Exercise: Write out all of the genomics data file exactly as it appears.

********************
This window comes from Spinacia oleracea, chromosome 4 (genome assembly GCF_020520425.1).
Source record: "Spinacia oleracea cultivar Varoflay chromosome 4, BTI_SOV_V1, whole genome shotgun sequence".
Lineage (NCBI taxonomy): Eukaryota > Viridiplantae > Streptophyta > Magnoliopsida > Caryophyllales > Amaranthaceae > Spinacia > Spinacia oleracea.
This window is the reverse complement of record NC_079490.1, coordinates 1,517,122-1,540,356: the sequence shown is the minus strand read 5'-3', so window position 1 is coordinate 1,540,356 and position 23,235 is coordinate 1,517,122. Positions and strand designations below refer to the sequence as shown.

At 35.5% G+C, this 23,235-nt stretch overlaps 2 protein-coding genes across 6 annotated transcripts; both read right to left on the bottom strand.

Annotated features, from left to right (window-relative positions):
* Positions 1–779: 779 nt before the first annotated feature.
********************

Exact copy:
This window comes from Spinacia oleracea, chromosome 4 (genome assembly GCF_020520425.1).
Source record: "Spinacia oleracea cultivar Varoflay chromosome 4, BTI_SOV_V1, whole genome shotgun sequence".
Lineage (NCBI taxonomy): Eukaryota > Viridiplantae > Streptophyta > Magnoliopsida > Caryophyllales > Amaranthaceae > Spinacia > Spinacia oleracea.
This window is the reverse complement of record NC_079490.1, coordinates 1,517,122-1,540,356: the sequence shown is the minus strand read 5'-3', so window position 1 is coordinate 1,540,356 and position 23,235 is coordinate 1,517,122. Positions and strand designations below refer to the sequence as shown.

At 35.5% G+C, this 23,235-nt stretch overlaps 2 protein-coding genes across 6 annotated transcripts; both read right to left on the bottom strand.

Annotated features, from left to right (window-relative positions):
* Positions 1–779: 779 nt before the first annotated feature.